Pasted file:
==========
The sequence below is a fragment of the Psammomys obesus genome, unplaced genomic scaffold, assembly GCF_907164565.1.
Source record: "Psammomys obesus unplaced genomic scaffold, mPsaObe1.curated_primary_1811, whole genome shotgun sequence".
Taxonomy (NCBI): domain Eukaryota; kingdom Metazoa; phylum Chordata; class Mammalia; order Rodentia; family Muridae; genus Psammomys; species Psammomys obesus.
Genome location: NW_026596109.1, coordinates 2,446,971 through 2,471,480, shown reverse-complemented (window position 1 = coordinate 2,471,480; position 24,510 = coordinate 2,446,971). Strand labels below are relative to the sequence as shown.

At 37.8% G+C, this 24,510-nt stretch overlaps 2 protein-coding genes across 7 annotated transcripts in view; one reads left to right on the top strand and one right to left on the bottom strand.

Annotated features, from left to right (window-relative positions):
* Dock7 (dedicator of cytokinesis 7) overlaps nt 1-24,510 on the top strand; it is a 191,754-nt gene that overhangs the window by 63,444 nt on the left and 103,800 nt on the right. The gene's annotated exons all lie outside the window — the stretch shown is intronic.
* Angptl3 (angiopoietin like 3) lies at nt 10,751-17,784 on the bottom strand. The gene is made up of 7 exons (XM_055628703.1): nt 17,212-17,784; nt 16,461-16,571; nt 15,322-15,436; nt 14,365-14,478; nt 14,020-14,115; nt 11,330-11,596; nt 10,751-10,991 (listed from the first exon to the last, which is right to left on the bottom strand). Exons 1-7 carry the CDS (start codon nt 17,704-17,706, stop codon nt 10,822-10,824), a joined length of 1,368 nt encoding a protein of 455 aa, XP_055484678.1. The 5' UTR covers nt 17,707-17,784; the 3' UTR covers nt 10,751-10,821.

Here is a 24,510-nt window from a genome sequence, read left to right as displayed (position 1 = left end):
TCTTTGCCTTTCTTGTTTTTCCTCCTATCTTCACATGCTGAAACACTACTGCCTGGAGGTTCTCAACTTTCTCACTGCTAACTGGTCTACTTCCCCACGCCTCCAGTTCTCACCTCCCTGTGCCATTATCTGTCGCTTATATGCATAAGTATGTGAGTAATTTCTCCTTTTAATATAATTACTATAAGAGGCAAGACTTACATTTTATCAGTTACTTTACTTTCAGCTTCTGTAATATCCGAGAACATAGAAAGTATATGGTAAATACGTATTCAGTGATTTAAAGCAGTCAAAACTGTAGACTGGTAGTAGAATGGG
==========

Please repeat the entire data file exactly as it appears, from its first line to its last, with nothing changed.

The sequence below is a fragment of the Psammomys obesus genome, unplaced genomic scaffold, assembly GCF_907164565.1.
Source record: "Psammomys obesus unplaced genomic scaffold, mPsaObe1.curated_primary_1811, whole genome shotgun sequence".
Taxonomy (NCBI): domain Eukaryota; kingdom Metazoa; phylum Chordata; class Mammalia; order Rodentia; family Muridae; genus Psammomys; species Psammomys obesus.
Genome location: NW_026596109.1, coordinates 2,446,971 through 2,471,480, shown reverse-complemented (window position 1 = coordinate 2,471,480; position 24,510 = coordinate 2,446,971). Strand labels below are relative to the sequence as shown.

At 37.8% G+C, this 24,510-nt stretch overlaps 2 protein-coding genes across 7 annotated transcripts in view; one reads left to right on the top strand and one right to left on the bottom strand.

Annotated features, from left to right (window-relative positions):
* Dock7 (dedicator of cytokinesis 7) overlaps nt 1-24,510 on the top strand; it is a 191,754-nt gene that overhangs the window by 63,444 nt on the left and 103,800 nt on the right. The gene's annotated exons all lie outside the window — the stretch shown is intronic.
* Angptl3 (angiopoietin like 3) lies at nt 10,751-17,784 on the bottom strand. The gene is made up of 7 exons (XM_055628703.1): nt 17,212-17,784; nt 16,461-16,571; nt 15,322-15,436; nt 14,365-14,478; nt 14,020-14,115; nt 11,330-11,596; nt 10,751-10,991 (listed from the first exon to the last, which is right to left on the bottom strand). Exons 1-7 carry the CDS (start codon nt 17,704-17,706, stop codon nt 10,822-10,824), a joined length of 1,368 nt encoding a protein of 455 aa, XP_055484678.1. The 5' UTR covers nt 17,707-17,784; the 3' UTR covers nt 10,751-10,821.

Here is a 24,510-nt window from a genome sequence, read left to right as displayed (position 1 = left end):
TCTTTGCCTTTCTTGTTTTTCCTCCTATCTTCACATGCTGAAACACTACTGCCTGGAGGTTCTCAACTTTCTCACTGCTAACTGGTCTACTTCCCCACGCCTCCAGTTCTCACCTCCCTGTGCCATTATCTGTCGCTTATATGCATAAGTATGTGAGTAATTTCTCCTTTTAATATAATTACTATAAGAGGCAAGACTTACATTTTATCAGTTACTTTACTTTCAGCTTCTGTAATATCCGAGAACATAGAAAGTATATGGTAAATACGTATTCAGTGATTTAAAGCAGTCAAAACTGTAGACTGGTAGTAGAATGGG